Canon Solutions America Celebrates Its Second Anniversary
By Richard Romano
Published: February 17, 2015
The traditional wedding gift for the second anniversary may be cotton, but for Canon Solutions America (CSA), it is definitely paper. Ink on paper, to be more precise.
As you may have read elsewhere on WhatTheyThink, last week, CSA—né Océ—celebrated its second anniversary with a much-needed (for those of us encased in the frozen tundra of the Northeast) event in Boca Raton, Fla. CSA execs shared updates in the various business groups (Enterprise Managed Services Division, formerly Business Services Division; Large Format Solutions; and Production Printing Division).
CSA had been focusing largely on its technical printing products at the on end, and its Arizona flatbed solutions at the other. The company recognizes that there is still a lot of space in the middle to grow its portfolio, specifically in the area of roll-to-roll. There are also untapped verticals—at least as far as CSA’s outreach efforts are concerned.
“We have a solid portfolio for our technical document printers, both black-and-white and color, and you’re going to see us building not only on the Arizona flatbed line, but also on the graphics roll printer side,” said Sal Sheikh, Vice President, Large Format Systems for CSA.
Mr. Sheikh also identified some verticals that CSA is going to be going after, such as inplants which he refers to as “the hidden entity of the printing world.” Inplants printing departments are everywhere—but they’re not easy easily identified or accessible as print-for-pay businesses. As more and more of these departments find the equipment affordable, they will be more inclined to bring it in-house. Not everyone of course; not everyone wants to be a print facility, and volume may still be at such a level that it is more cost-effective to outsource it. The there is also the need to keep a variety of substrates on hand, not to mention finishing capabilities.
CSA also sees commercial printers as an important market to keep going after. And, like many others, CSA is eyeing packaging.
“The only challenge with packaging is there’s no real inkjet technology that we have today that can compete with the volume they have,” said Mr. Sheikh. As a result the angle that CSA is focusing on is prototyping and short runs for test marketing applications.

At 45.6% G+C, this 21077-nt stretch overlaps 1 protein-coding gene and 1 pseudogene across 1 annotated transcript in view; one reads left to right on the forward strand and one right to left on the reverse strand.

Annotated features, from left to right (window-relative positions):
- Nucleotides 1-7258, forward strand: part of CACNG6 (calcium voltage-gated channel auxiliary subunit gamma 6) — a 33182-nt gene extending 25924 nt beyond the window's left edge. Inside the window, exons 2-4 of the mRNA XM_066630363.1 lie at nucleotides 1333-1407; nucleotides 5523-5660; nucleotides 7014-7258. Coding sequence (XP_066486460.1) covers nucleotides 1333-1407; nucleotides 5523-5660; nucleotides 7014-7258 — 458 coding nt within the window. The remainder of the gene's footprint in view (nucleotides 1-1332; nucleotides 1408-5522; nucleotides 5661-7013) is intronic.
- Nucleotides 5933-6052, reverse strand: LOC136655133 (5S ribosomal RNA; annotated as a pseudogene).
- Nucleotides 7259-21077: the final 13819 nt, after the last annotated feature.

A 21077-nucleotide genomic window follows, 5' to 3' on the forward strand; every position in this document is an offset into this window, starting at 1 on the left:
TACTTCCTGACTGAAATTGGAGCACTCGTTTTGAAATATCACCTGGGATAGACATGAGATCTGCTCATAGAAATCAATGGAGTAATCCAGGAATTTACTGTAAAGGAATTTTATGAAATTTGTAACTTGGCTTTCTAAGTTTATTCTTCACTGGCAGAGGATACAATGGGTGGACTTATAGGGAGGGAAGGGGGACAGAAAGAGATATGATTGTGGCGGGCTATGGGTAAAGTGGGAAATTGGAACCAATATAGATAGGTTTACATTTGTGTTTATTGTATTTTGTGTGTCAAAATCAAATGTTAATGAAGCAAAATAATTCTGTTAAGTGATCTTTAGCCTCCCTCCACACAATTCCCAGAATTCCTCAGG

As we have been seeing for the past couple of years, digital inkjet printing has opened the door to all sorts of new applications. And the common denominator to much of it is customization.
Mr. Sheikh cited such potential applications as custom wrapping paper—not just for the consumer but also for at the corporate level (gifts, e.g.)—as well as custom wallpaper and other decorative materials. He also mentioned that IKEA is looking at offering customized furniture, such as children’s furniture, where you print right on a dresser, bed, etc. (When I was a kid we used to customize our furniture by drawing on it, although usually with dire consequences.)
CSA has also been looking at industrial applications, such as in automotive manufacturing. “We’re looking at rethinking building materials,” said Mr. Sheikh. “If you look a traditional construction—foundation, frame, wrap, drywall, paint, tile—what if you could prefabricate some of that and have panels that were already pretiled? What happens if you could have the wallpaper printed onto the drywall or other material?”
Today’s digital printing really does fire up the imagination. But it all comes down to, said Mr. Sheikh, “customers embracing new technology. Sometimes they’re scared to make a shift.”
And CSA’s customers can overcome that fear by attending the thINK Customer Conference, a new event that CSA is launching September 8–10 in New York City. We will have more info about this event as it draws nearer.